ASU will comply with Gov. Ducey order on COVID-19 vaccine policy
PHOENIX — Arizona State University President Michael Crow said Tuesday the school will comply with an executive order issued by Gov. Doug Ducey to block key elements of its COVID-19 vaccination policy.
“We’re going to move forward and do the best we can,” Crow told KTAR News 92.3 FM’s Gaydos and Chad Show. “We’re going to convince everyone to get vaccinated. We’re going to convince everyone to get tested.”
ASU’s policy for 2021-22, released Monday, would have made COVID-19 testing and mask wearing a requirement for students on campus who weren’t vaccinated or who refused to submit documentation.
Ducey’s order says that the state’s public universities and community colleges can’t “mandate that students obtain a COVID-19 vaccine, show proof of COVID-19 vaccination or place any conditions on attendance or participation in classes or academic activities, including but not limited to mandatory testing and mandatory mask usage, if a person chooses not to obtain a COVID-19 vaccine or disclose that they have been vaccinated against COVID-19.”
The order singled out ASU and accused the school of “attempts to usurp the constitutional authority” of the governor and Legislature.
Arizona Board of Regents Chair Larry Penley released a statement Tuesday saying all state public universities — not just ASU — would follow Ducey’s order.
“Arizona’s public universities will comply with the governor’s executive order,” Penley said. “The health and well-being of our students, faculty and staff remains an utmost priority for the board and we will work with the governor to ensure our universities remain open and continue to provide voluntary testing and vaccinations for campuses and members of the community as we emerge from the COVID-19 pandemic.”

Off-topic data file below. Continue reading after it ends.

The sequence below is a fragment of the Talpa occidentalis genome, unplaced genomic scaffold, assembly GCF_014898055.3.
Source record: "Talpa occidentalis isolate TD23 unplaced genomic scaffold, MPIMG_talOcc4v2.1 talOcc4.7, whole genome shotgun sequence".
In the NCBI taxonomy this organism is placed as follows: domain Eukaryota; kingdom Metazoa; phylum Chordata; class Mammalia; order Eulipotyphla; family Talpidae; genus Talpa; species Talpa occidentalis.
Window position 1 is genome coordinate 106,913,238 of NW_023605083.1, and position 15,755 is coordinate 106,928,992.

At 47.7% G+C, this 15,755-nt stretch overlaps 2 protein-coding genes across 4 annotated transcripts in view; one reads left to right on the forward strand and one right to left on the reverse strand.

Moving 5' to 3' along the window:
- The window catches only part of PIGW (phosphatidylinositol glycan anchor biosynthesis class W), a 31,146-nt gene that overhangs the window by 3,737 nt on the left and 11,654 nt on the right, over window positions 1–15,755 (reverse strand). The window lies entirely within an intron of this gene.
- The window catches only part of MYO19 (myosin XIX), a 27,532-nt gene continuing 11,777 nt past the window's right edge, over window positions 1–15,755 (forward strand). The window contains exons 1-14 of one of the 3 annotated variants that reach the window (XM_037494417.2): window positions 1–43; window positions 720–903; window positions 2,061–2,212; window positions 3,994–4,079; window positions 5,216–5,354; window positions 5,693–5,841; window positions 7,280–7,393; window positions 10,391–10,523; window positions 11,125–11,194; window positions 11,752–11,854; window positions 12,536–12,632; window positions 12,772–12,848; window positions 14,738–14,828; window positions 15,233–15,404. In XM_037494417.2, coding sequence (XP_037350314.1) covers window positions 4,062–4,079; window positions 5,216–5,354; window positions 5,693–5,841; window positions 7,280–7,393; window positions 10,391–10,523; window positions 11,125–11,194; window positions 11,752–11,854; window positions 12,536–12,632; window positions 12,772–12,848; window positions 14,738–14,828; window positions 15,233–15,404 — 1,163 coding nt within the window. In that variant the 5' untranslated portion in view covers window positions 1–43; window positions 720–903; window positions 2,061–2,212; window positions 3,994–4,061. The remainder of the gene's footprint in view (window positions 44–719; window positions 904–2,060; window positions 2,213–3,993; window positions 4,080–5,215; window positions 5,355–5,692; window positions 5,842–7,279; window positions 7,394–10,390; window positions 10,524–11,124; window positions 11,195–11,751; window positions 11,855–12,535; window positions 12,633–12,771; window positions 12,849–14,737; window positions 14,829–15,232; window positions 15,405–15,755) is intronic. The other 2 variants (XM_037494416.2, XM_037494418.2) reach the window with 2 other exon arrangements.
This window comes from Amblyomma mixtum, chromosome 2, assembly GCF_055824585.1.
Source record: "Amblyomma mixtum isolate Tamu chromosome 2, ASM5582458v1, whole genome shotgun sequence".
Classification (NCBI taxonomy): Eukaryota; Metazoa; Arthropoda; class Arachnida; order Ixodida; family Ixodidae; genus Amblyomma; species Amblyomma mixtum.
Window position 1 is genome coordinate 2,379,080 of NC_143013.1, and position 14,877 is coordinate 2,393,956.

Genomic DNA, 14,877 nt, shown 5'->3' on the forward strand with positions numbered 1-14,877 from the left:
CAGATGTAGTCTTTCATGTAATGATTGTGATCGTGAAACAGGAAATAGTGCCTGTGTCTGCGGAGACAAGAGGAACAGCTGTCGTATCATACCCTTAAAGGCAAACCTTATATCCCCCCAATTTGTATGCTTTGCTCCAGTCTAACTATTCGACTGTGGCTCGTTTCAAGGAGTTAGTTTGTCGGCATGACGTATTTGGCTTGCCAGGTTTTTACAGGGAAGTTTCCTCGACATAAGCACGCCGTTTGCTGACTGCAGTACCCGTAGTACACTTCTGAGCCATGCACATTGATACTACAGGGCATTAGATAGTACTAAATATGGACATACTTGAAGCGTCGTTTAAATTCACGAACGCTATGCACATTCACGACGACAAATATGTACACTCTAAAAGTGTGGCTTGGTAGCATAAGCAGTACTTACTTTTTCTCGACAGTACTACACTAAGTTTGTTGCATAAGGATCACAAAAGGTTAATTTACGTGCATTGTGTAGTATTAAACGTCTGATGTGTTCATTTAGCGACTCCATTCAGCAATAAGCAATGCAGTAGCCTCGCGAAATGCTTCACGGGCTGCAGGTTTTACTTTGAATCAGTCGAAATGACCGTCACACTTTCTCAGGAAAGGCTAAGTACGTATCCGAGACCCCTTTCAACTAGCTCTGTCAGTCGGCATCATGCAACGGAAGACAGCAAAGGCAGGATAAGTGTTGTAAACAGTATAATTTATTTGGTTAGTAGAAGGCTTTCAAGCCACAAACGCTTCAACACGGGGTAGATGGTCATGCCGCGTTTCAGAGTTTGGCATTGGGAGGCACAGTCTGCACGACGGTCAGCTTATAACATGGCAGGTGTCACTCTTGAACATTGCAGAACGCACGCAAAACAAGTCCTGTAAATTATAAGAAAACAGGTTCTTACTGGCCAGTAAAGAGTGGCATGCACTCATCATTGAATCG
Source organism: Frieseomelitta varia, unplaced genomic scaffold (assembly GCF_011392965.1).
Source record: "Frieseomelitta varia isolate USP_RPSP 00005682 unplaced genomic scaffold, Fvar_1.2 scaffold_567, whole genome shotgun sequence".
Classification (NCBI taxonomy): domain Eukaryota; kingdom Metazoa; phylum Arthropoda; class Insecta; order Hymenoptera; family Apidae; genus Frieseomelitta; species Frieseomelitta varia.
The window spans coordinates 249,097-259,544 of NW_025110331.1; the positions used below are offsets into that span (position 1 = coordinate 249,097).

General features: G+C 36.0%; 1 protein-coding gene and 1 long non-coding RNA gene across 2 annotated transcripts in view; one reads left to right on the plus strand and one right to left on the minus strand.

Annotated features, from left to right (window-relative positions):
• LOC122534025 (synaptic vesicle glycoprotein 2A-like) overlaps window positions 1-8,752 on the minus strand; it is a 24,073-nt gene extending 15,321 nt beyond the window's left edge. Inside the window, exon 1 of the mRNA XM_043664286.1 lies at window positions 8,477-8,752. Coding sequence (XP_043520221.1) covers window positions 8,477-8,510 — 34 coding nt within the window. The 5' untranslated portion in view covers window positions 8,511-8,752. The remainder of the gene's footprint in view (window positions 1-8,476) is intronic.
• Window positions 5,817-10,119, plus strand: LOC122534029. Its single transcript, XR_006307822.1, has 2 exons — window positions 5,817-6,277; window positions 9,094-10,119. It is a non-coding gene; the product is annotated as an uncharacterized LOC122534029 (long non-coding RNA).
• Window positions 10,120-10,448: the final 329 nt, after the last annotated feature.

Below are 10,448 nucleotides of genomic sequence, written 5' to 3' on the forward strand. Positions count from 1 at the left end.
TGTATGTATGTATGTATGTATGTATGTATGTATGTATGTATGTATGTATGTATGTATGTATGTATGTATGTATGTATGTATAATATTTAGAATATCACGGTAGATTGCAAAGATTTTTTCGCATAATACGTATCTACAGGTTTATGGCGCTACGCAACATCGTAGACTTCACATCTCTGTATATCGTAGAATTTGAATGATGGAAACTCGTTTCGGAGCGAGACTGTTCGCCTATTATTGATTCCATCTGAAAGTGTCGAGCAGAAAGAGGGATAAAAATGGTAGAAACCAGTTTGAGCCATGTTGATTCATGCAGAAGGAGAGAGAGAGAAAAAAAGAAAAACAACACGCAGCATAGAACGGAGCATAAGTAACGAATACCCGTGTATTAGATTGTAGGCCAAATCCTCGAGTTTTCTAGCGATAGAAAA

Crow said the university would move into “hyper-education mode” to get as many students vaccinated and tested for the new semester.
Earlier Tuesday, Crow said unvaccinated students are just being asked to continue following policies from last semester when they return to campus in the fall.
“We’re going to work to convince everyone this is what they need to do,” Crow said.
Ducey’s order includes an exemption that makes medical students training in hospitals and other health care facilities subject to vaccination and testing requirements. It also allows for required testing in the case of a significant outbreak at a student housing venue if approved by the Arizona Department of Health Services.
“The vaccine works, and we encourage Arizonans to take it,” the Republican governor said in a press release. “But it is a choice and we need to keep it that way.”